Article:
“What Do I Tell People About My HIV?”
Eight people living with HIV share their stories—and experts weigh in.
Sometimes it’s hard to come up with the right words. Here’s help for when you want to tell...
A family member
“I have something, but it’s treatable”
“I have some bad news…I have a disease, but it’s treatable and manageable. I’m HIV-positive. If you just say, ‘I’m HIV-positive’ to people who aren’t gay or infected, it sets off alarm bells. In their minds, they see Tom Hanks in Philadelphia, gasping for breath,” says Laurence Bachmann.
Expert insight: “It’s great to add, ‘I’m already taking medication,’ ” says NY-based sex therapist and psychologist Joy Davidson, PhD. “You might also say, ‘I know this news is startling. If you have any questions just let me know.’ And prepare a sheet that lists helpful resources, such as websites and support groups they can turn to for more information.”
Worried your family will be upset? Bring along a supportive family member—such as an aunt or cousin—who will help them be more open-minded. Be ready to say, “I’m sorry you feel that way. It hurts me terribly. I hope you will change your mind over time. If you do, I’m here,” advises Davidson.
“I send a fund-raising email”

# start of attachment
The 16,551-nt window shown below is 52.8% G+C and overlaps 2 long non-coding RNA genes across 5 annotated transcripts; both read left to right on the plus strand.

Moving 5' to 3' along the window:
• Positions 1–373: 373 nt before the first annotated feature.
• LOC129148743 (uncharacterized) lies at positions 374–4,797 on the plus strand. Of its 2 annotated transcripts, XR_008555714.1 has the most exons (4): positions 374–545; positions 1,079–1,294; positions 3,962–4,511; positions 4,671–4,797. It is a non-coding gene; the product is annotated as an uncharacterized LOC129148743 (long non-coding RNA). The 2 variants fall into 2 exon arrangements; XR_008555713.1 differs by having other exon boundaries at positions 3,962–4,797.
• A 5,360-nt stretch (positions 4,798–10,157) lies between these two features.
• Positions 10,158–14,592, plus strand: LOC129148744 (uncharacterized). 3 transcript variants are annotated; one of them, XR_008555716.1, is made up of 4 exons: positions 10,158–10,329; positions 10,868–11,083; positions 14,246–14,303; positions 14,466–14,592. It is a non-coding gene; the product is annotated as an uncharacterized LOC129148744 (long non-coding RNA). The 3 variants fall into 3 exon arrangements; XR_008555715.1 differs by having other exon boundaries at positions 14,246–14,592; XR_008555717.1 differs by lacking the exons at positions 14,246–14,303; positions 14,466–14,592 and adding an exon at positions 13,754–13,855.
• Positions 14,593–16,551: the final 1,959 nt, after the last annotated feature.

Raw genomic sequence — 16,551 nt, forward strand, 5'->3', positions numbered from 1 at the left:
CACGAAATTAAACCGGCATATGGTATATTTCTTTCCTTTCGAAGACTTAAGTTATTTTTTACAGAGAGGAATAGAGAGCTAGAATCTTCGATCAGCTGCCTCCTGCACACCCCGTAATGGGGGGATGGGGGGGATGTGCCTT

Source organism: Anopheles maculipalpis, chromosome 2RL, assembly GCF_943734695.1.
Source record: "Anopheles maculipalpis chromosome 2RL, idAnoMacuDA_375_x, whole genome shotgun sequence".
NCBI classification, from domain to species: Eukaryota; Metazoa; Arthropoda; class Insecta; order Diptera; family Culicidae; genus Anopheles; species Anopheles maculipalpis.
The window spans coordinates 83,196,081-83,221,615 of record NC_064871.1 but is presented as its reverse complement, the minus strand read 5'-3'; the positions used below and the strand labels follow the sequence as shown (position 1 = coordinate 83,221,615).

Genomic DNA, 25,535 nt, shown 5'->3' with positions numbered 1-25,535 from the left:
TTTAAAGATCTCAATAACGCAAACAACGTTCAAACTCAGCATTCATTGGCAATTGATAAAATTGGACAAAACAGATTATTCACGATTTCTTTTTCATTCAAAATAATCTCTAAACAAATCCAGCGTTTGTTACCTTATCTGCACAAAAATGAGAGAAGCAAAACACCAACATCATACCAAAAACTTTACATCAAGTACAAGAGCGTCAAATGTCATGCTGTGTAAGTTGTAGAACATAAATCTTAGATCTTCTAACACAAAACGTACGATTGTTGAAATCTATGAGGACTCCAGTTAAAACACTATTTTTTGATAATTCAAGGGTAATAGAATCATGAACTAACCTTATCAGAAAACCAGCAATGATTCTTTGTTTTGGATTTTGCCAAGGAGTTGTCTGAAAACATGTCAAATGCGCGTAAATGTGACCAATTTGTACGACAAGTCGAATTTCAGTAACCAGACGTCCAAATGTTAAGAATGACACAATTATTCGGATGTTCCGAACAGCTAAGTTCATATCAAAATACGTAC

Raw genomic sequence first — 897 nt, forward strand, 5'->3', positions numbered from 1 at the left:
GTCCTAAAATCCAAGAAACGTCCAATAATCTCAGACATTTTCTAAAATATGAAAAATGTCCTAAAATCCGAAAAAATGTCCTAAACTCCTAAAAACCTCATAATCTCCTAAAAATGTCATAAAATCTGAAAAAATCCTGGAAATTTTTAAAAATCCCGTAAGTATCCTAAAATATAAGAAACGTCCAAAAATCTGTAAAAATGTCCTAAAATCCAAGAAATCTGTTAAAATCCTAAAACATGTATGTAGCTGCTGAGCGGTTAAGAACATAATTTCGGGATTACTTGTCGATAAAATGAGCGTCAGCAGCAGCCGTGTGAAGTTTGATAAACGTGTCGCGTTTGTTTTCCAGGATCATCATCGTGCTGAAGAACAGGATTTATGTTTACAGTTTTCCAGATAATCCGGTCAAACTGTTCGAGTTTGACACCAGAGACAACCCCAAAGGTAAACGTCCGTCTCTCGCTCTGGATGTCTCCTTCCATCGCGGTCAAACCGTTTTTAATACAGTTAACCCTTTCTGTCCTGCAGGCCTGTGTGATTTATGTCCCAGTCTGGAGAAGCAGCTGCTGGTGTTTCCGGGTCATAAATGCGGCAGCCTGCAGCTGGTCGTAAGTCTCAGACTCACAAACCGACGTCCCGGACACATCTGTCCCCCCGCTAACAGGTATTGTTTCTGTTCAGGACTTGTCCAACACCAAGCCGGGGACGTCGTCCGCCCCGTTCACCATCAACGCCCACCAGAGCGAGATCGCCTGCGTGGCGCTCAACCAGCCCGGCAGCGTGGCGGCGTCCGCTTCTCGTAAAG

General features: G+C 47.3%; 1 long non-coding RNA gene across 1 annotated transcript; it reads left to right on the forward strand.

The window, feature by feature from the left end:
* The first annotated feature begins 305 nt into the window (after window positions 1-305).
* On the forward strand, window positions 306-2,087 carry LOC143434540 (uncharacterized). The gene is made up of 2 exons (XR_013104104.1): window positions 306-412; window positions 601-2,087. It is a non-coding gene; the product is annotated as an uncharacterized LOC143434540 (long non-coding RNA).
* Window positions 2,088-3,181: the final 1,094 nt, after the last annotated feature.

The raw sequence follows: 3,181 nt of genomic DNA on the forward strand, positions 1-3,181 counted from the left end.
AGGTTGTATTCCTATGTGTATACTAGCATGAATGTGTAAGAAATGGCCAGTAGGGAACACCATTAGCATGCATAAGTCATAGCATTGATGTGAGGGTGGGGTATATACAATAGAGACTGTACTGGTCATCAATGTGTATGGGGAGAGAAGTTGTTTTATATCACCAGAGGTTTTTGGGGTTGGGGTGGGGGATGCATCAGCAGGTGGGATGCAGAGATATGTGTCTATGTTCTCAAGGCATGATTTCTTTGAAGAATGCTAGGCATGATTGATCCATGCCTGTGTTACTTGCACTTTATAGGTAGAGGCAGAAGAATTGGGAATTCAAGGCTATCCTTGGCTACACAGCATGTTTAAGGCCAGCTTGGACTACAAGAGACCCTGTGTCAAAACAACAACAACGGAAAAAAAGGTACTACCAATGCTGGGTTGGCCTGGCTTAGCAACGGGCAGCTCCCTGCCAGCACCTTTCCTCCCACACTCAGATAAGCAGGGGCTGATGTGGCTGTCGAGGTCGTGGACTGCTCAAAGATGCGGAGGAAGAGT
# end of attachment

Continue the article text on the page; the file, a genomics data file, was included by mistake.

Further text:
“Sometimes I disclose it by sending a fund-raising email for the AIDS Walk that talks about my personal story,” says Nisha, HIV-positive since 2002. “I’ll send it to people I haven’t disclosed to before.”
“I know you know I’ve been ill…”
“One by one, I invited my friends for dinner. I would say, ‘I have something to tell you. I know you know I have been very ill. Well, this is why.’ Ironically, one couple I had known for five years said, ‘We both have AIDS too,’ ” says Shelley Singer, who’s had HIV since 1997.
A romantic prospect
“I just biked the Race Across America”
“I talk about the fact that I participated in Race Across America on the first HIV-positive team,” says Jim Williams, 53, who’s had HIV since 2006. “One date said, ‘You just took the pressure off me. I’m positive too.’ ”
Expert insight: “If someone turns you down, he’s saying, ‘I can’t give what’s required in this situation.’ It’s a statement of the person’s limitations, not a rejection of you,” says Davidson.
“Let’s talk about status”
“On the first date I say, ‘When do you want to talk about status?’ ” says Laurence. “Everyone knows what it means. The first few times you’re nervous. Then it just becomes part of your routine.”
Those you must tell?
Anyone whom you may have put at risk—a sexual partner or anyone you shared needles with. Just can’t do it? Your health department can contact them and keep you anonymous if you prefer. No matter who you tell, be clear about who they in turn can tell. You don’t want to lose control over who knows.